1M each year

Hi Ben, I would think the same thing, but in reality, airlines join alliance to benefit themself first. Why they joined an alliance? Because their analysts think that it would profit more than being alone. Joining an alliance does not mean they have to be responsible for the other’s failure. In fact, if the two members in an alliance operate the same route, they would compete price to win the customers. Joining an alliance does not mean they all have codeshare in all routes. I fly Singapore Airlines (SQ) all the times. SQ always connects with other carriers in the… Read more »


Lufthansa is monopolizing Europe. As I posted in the Adria post, they lobbied through EU regulations that prevent countries from subsidizing their carriers. This leaves already established Lufthansa at an advantage, because they received these benefits, but now others can’t. BA and Air France-KLM are really the only other airlines that can compete. This is pretty much the way the EU works today. Germany dictates to the rest of the EU on policy. They’re always the loudest when it comes to privatizing other countries’ public companies. Then, usually Germany’s public company buys it for cheap.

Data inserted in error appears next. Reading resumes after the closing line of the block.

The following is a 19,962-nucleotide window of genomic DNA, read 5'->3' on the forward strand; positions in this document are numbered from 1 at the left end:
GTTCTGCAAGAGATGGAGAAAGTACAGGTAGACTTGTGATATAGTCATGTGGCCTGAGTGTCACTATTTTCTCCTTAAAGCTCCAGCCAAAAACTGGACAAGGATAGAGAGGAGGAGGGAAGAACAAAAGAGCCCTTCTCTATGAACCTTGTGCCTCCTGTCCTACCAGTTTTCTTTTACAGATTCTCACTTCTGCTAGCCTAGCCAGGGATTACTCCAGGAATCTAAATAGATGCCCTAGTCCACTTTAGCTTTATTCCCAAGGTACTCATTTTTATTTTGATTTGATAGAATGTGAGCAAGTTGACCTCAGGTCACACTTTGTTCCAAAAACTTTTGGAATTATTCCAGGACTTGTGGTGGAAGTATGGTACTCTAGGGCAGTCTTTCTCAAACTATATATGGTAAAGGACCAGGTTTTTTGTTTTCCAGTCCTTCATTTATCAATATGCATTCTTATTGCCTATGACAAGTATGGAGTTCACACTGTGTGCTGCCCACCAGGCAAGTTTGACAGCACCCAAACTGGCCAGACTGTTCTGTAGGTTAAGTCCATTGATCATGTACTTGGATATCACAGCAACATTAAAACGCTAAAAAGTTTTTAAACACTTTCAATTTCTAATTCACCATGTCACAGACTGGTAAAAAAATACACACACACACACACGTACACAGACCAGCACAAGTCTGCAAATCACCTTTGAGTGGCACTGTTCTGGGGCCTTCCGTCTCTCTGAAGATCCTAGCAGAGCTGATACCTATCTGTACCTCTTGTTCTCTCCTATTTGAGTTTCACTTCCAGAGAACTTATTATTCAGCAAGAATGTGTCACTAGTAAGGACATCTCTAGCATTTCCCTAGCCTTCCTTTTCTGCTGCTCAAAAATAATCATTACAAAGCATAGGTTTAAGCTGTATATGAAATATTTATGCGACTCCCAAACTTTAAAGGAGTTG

One area which is critical when I travel is seat assignment. US airlines usually have seat assignment with no additional cost even with their cheapest flights. It seams most airlines outside US charges extra or sometimes if the fare is low enough, you only get assigned a seat at check in at the counter. Case in point early 2019, Delta ticketed ORD-MNL round trip. All legs are Delta except for the first leg of the return (MNL-ICN) which was Korean Air. I could not get a pre assigned seat with the KAL leg unless I buy a more expensive fare… Read more »


You got a ticket for $700 round trip from Manila to Chicago, and you feel that you should have received some extras? I have to pay that to fly to Detroit from Seattle for Christmas. You have to realize that sometimes, the really cheap flight will have limitations. For $950, it still sounds pretty reasonable.

Craig Dodge

I find it sadly amusing that a seat assignment is considered an “extra” these days.


As with any other business sector, success come to those who give the customer what they want at a price they are willing to pay. I want to travel from A to B, via C and D when necessary, on one ticket, checking my bags end-to-end, with a similar service level across flights appropriate to my ticket class. I want all my boarding cards issued at first check-in. I’d much prefer to manage my journey though single on-line portal. “Loyalty” benefits across carriers is welcome but not essential. Anything else is a bonus. How that’s achieved I don’t really care.… Read more »